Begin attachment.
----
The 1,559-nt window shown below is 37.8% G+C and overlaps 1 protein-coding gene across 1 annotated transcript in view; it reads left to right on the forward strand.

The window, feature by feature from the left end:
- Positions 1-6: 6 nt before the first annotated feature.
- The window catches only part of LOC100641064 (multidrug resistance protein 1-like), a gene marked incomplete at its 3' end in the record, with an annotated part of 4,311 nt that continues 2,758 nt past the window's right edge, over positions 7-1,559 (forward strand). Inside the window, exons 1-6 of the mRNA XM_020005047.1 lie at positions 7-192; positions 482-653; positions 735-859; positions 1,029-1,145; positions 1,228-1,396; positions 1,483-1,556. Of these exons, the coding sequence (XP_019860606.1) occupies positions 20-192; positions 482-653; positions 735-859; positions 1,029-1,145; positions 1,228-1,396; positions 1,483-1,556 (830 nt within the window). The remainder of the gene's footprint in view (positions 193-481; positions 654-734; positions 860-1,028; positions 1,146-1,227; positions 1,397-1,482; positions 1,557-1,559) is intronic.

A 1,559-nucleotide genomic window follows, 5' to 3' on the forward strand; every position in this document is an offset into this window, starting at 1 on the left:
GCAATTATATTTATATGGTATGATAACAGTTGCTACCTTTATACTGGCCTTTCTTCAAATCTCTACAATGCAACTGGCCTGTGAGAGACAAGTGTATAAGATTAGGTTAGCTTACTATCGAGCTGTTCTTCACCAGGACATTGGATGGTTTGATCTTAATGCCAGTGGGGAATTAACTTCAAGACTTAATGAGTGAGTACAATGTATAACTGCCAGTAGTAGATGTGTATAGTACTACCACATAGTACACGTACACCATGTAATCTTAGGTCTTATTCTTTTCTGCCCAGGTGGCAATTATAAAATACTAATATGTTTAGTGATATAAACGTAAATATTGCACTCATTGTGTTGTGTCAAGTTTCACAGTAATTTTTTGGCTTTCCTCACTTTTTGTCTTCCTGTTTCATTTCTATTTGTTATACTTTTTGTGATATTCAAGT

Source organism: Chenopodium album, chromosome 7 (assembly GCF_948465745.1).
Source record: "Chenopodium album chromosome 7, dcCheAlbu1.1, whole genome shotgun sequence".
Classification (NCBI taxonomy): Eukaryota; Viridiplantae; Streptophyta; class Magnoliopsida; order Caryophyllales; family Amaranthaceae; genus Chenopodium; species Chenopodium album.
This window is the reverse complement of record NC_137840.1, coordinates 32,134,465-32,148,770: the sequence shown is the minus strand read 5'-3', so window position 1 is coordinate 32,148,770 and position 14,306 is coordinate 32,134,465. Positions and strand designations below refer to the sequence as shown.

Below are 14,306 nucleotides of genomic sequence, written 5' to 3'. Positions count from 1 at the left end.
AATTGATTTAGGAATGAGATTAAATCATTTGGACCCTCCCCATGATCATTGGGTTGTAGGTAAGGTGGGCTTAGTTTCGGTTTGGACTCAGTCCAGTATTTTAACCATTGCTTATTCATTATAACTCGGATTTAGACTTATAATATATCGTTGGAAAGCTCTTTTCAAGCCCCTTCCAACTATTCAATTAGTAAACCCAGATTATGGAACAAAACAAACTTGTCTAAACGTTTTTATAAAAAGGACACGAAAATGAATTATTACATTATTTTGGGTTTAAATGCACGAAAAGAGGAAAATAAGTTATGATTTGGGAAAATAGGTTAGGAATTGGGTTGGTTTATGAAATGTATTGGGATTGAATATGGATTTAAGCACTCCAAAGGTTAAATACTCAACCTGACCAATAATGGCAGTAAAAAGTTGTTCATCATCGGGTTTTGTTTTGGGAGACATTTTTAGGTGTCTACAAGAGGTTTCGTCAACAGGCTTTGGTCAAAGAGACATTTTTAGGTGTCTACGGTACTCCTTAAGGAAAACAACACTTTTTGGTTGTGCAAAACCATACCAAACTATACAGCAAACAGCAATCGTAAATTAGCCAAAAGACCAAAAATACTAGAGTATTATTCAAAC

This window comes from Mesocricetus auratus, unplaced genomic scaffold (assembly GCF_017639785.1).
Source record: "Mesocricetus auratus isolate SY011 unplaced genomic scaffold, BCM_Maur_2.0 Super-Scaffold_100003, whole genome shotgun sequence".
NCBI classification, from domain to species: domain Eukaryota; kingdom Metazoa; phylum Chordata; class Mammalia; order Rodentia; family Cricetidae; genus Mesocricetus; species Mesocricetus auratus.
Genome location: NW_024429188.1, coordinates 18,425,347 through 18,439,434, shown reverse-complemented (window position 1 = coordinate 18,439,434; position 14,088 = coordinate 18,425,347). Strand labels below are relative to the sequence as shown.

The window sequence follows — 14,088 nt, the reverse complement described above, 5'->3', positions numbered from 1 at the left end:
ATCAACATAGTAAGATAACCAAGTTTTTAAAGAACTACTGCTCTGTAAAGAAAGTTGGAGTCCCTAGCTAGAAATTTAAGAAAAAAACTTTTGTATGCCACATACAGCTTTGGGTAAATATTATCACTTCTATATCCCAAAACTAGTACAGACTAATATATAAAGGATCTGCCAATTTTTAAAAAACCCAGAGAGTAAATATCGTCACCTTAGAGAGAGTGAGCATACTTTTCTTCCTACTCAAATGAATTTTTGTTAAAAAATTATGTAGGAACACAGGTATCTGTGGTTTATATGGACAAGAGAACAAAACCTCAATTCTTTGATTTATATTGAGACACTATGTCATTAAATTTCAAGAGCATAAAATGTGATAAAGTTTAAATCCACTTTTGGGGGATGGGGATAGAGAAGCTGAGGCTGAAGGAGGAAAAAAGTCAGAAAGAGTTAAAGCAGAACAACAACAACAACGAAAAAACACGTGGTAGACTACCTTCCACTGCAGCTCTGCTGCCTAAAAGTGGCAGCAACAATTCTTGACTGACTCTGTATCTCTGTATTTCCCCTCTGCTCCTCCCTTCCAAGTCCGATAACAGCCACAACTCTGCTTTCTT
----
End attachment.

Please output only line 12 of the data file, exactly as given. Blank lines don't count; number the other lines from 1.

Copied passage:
AATTGATTTAGGAATGAGATTAAATCATTTGGACCCTCCCCATGATCATTGGGTTGTAGGTAAGGTGGGCTTAGTTTCGGTTTGGACTCAGTCCAGTATTTTAACCATTGCTTATTCATTATAACTCGGATTTAGACTTATAATATATCGTTGGAAAGCTCTTTTCAAGCCCCTTCCAACTATTCAATTAGTAAACCCAGATTATGGAACAAAACAAACTTGTCTAAACGTTTTTATAAAAAGGACACGAAAATGAATTATTACATTATTTTGGGTTTAAATGCACGAAAAGAGGAAAATAAGTTATGATTTGGGAAAATAGGTTAGGAATTGGGTTGGTTTATGAAATGTATTGGGATTGAATATGGATTTAAGCACTCCAAAGGTTAAATACTCAACCTGACCAATAATGGCAGTAAAAAGTTGTTCATCATCGGGTTTTGTTTTGGGAGACATTTTTAGGTGTCTACAAGAGGTTTCGTCAACAGGCTTTGGTCAAAGAGACATTTTTAGGTGTCTACGGTACTCCTTAAGGAAAACAACACTTTTTGGTTGTGCAAAACCATACCAAACTATACAGCAAACAGCAATCGTAAATTAGCCAAAAGACCAAAAATACTAGAGTATTATTCAAAC